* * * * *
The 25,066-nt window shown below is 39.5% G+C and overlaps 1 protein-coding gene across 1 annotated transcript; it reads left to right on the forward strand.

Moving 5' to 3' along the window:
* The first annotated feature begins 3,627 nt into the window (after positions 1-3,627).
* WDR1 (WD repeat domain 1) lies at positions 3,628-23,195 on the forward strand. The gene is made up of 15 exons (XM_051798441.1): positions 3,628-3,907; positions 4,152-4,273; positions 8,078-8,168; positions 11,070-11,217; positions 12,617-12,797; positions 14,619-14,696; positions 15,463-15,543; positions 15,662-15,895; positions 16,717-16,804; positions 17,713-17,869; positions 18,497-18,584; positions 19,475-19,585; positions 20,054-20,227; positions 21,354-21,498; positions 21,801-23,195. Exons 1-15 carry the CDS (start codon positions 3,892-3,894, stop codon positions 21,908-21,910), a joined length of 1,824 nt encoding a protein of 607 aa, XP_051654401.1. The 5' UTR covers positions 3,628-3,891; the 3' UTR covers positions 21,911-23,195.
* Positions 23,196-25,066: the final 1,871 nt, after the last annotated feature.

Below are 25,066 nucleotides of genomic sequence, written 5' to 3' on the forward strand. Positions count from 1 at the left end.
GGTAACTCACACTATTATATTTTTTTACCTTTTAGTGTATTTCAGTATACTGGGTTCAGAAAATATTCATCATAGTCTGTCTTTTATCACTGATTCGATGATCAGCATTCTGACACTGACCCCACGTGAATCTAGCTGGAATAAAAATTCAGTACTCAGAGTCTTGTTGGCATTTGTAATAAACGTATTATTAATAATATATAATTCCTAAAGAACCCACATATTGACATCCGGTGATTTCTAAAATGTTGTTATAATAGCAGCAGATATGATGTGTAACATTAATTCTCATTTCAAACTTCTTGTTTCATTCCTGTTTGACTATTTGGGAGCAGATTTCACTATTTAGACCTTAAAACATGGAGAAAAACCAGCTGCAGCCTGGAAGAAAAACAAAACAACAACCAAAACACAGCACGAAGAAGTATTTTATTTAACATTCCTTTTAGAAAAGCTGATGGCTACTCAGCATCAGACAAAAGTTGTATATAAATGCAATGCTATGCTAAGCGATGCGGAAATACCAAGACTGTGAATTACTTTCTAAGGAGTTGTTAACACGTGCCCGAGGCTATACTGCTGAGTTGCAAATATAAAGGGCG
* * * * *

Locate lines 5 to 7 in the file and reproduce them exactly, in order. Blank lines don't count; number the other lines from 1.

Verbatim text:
* Positions 23,196-25,066: the final 1,871 nt, after the last annotated feature.

Below are 25,066 nucleotides of genomic sequence, written 5' to 3' on the forward strand. Positions count from 1 at the left end.
GGTAACTCACACTATTATATTTTTTTACCTTTTAGTGTATTTCAGTATACTGGGTTCAGAAAATATTCATCATAGTCTGTCTTTTATCACTGATTCGATGATCAGCATTCTGACACTGACCCCACGTGAATCTAGCTGGAATAAAAATTCAGTACTCAGAGTCTTGTTGGCATTTGTAATAAACGTATTATTAATAATATATAATTCCTAAAGAACCCACATATTGACATCCGGTGATTTCTAAAATGTTGTTATAATAGCAGCAGATATGATGTGTAACATTAATTCTCATTTCAAACTTCTTGTTTCATTCCTGTTTGACTATTTGGGAGCAGATTTCACTATTTAGACCTTAAAACATGGAGAAAAACCAGCTGCAGCCTGGAAGAAAAACAAAACAACAACCAAAACACAGCACGAAGAAGTATTTTATTTAACATTCCTTTTAGAAAAGCTGATGGCTACTCAGCATCAGACAAAAGTTGTATATAAATGCAATGCTATGCTAAGCGATGCGGAAATACCAAGACTGTGAATTACTTTCTAAGGAGTTGTTAACACGTGCCCGAGGCTATACTGCTGAGTTGCAAATATAAAGGGCG